Why People Don’t Speak Up in Virtual Meetings
In too many organizations, according to the author’s research, people in the decision-making chain fail to speak up and offer potentially valuable input and insights during critical situations. This can result in bad decisions being made and bad behavior going unchecked. Perhaps nowhere is this more evident than in virtual meetings. The article's author provides several tips on how to create candor in both those and in-person meetings.

Number one, demonstrate trustworthiness. The reason virtual meetings, in particular, have become breeding grounds of mistrust is that a lack of physical contact starves attendees of information about each another. Even the smallest gestures can fill the void of information that distance creates, he said. Two, when it comes time to raise a potentially sensitive issue in a meeting, make it a policy to ask for permission first. One might say something like: "I have an issue to address. It's pretty sensitive, but pretty important. May I proceed?" Three, when you are concerned about others possibly misunderstanding your intentions, inoculate them against their misinterpretation by calling it out. For instance, the participant can say, "Mr. Smith, I have heard a rumor I want to address that pertains to you. I don't want to put you on the spot or disrespect you in any way. But I also want to be loyal to the mission we've been given, and I believe you do, too." Four, an attendee should lay out the factual basis for his or her concerns, editing out any accusatory language and pausing from time to time to underscore and confirm facts. Five, share what you have concluded from these facts, but do so in a way that leaves room for group discussion. According to the article's author, "these suggestions don't guarantee that a virtual conversation will go well, but they significantly increase the likelihood."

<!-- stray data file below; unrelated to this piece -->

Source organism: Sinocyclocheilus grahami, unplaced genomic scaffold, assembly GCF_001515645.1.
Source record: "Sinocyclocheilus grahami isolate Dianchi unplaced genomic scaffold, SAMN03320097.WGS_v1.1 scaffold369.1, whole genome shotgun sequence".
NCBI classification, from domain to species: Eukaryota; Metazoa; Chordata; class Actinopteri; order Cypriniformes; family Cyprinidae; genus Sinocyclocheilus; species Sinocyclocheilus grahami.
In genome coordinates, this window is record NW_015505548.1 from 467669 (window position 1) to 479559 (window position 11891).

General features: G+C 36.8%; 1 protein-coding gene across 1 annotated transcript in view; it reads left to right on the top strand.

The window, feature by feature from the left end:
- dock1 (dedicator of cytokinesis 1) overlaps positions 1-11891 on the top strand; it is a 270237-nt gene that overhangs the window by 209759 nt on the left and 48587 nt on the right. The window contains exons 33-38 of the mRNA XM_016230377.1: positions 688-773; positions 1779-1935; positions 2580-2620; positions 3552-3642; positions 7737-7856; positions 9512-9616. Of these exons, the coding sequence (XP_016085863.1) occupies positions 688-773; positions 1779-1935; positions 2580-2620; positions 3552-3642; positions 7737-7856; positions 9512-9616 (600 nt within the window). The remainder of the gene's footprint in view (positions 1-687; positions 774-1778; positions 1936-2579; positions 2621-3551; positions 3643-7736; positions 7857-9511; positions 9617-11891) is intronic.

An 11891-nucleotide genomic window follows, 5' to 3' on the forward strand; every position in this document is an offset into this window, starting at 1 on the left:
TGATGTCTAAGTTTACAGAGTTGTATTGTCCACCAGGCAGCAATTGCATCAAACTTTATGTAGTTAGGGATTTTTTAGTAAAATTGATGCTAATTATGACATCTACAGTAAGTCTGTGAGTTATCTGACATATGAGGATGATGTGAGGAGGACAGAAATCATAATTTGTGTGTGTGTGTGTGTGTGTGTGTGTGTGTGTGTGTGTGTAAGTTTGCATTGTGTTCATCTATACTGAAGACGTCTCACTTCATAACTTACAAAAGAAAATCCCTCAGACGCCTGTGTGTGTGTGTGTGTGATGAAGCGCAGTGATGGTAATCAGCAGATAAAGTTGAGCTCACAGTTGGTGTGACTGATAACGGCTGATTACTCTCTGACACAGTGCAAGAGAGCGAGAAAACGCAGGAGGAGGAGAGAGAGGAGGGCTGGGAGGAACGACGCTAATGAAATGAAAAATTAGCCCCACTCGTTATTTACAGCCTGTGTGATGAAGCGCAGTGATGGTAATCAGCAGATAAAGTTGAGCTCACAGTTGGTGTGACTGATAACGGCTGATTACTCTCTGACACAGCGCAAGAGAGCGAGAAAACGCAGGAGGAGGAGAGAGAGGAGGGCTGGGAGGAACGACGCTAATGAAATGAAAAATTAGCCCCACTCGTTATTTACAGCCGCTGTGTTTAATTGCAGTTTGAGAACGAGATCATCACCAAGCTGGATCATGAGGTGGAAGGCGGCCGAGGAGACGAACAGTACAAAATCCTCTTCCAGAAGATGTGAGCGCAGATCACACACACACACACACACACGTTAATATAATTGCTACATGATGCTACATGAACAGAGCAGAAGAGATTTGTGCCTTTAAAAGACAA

Harvard Business Review (03/14/17) Grenny, Joseph
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